I could not bring myself to use a digital speedometer....probably part of the issue.
  13. Irish John

    Irish John Guest

    Yes HoughMade, I know what you mean. I used to have MG sports cars until they replaced the flickety Smith speedo & tacho with those ones that show a red line progressing horizontally like a bar chart. I was disgusted with them.
    Another thing about digital bike speedos is they take too long to adjust to changing speeds because they need the wheel to revolve a few times before they can figure out the speed.
  14. Herrmanator8

    Herrmanator8 Guest

    hey, im not a real expert on sprockets but im always looking for ways to make things faster so im just learning.. but i had seen a website posted on here before thats really helpful it: it helps determine the top speed of a gear ratio.

  15. Irish John

    Irish John Guest

    This discussion isn't really about max speed its about optimal performance under differening circumstances. If you never go up hills its totally different to if you do go up hills. If you want to thrash the guts out of a small motor then it won't last long. It's about finding a good speed over the average of road conditions where the motor isn't running at full revs all the time. If I want maximum speed I'd buy a Ducati or a Suzuki.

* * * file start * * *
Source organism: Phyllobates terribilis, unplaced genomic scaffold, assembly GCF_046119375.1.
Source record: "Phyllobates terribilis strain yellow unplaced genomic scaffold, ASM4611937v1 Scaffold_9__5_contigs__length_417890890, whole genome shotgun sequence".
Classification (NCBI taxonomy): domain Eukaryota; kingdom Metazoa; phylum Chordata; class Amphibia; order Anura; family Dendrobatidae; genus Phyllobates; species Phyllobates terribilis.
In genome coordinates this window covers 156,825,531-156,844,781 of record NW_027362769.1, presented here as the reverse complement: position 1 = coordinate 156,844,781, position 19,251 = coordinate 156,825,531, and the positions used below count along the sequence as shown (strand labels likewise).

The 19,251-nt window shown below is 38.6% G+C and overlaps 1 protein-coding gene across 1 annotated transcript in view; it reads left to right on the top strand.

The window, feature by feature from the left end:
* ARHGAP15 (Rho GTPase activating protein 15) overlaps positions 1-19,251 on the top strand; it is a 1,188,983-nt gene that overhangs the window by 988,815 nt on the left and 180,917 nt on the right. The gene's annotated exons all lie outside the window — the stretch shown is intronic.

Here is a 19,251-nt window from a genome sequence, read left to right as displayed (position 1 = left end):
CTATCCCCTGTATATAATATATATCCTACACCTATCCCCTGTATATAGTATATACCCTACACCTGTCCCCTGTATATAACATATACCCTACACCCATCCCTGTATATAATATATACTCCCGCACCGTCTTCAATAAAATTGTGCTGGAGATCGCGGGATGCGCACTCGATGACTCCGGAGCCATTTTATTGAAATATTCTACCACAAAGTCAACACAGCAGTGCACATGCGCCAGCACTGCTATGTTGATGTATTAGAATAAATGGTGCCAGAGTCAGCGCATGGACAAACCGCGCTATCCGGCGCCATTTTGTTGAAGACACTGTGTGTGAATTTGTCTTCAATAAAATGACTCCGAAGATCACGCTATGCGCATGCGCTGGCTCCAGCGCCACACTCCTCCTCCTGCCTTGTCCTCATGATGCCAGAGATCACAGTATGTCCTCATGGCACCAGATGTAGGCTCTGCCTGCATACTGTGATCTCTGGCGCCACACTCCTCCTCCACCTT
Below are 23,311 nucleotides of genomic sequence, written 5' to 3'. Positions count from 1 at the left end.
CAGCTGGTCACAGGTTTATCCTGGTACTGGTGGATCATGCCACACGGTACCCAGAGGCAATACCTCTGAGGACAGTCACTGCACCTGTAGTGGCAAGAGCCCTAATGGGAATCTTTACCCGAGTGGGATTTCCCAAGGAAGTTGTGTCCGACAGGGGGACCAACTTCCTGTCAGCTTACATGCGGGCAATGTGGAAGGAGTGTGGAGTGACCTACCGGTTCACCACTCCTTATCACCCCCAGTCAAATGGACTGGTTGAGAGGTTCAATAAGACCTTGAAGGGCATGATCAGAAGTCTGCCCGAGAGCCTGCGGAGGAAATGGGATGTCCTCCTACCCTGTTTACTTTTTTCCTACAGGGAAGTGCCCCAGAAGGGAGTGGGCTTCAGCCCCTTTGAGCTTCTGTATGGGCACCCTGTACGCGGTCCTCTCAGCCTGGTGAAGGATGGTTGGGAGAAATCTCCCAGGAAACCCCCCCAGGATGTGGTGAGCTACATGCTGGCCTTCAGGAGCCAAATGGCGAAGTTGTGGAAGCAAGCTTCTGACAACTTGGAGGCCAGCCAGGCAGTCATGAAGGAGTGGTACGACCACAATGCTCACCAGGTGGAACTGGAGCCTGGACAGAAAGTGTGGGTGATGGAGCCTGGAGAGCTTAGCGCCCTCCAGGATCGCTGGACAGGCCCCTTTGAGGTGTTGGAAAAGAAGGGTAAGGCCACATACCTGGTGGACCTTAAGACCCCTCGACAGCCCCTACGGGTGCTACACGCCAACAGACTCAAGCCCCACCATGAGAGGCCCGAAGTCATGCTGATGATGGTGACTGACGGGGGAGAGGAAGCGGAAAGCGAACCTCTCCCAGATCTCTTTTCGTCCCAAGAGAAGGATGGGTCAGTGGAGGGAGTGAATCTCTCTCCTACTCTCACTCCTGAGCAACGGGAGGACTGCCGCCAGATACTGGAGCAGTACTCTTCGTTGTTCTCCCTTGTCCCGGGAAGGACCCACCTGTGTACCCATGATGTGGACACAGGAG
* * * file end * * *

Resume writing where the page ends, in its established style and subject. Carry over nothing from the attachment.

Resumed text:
16. fredbert

    fredbert Guest

    What size of sprocket would be best for going up hills, I want torque and about 10-15mph max.

    I have a 20" wheel using a gxh50 with grubee bear box.
  17. HoughMade

    HoughMade Guest

    The higher the tooth count, the more low end torque and the less top end speed. If you want 10-15 mph max, even with a 20" wheel, I would try the 56 which is the highest commonly out there.
  18. Irish John

    Irish John Guest

    56 tooth seems to be the largest I've seen and even with that I had clearance problems because the chain was hitting the chain stays on my Schwinn cruiser if it stretched a bit. It does work OK but the clearances are very exact and I found I was always adjusting it to make sure it had an unimpeded run. The 48T was faster overall but I do have to pedal hard on certain hills - so much so that the muscles in my thighs get sore. Some hills are to be avoided altogether. Even the 56T couldn't get up the really steep hills. The 4 stroke isn't as good on pulling power as the 70cc 2-stroke but there are so many other advantages.
  19. HoughMade

    HoughMade Guest

    With his 20 inch wheels, the clearance will be the issue, but it will pull much better than on a 26 inch wheels- it's like having something like a 65 or 70 tooth on a 26".
  20. fredbert

    fredbert Guest

    Thanks for the advice I was thinking along the line off this sprocket.

    I should have said that I am making/trying to make a trike setup.

    What about a mini moto sprocket?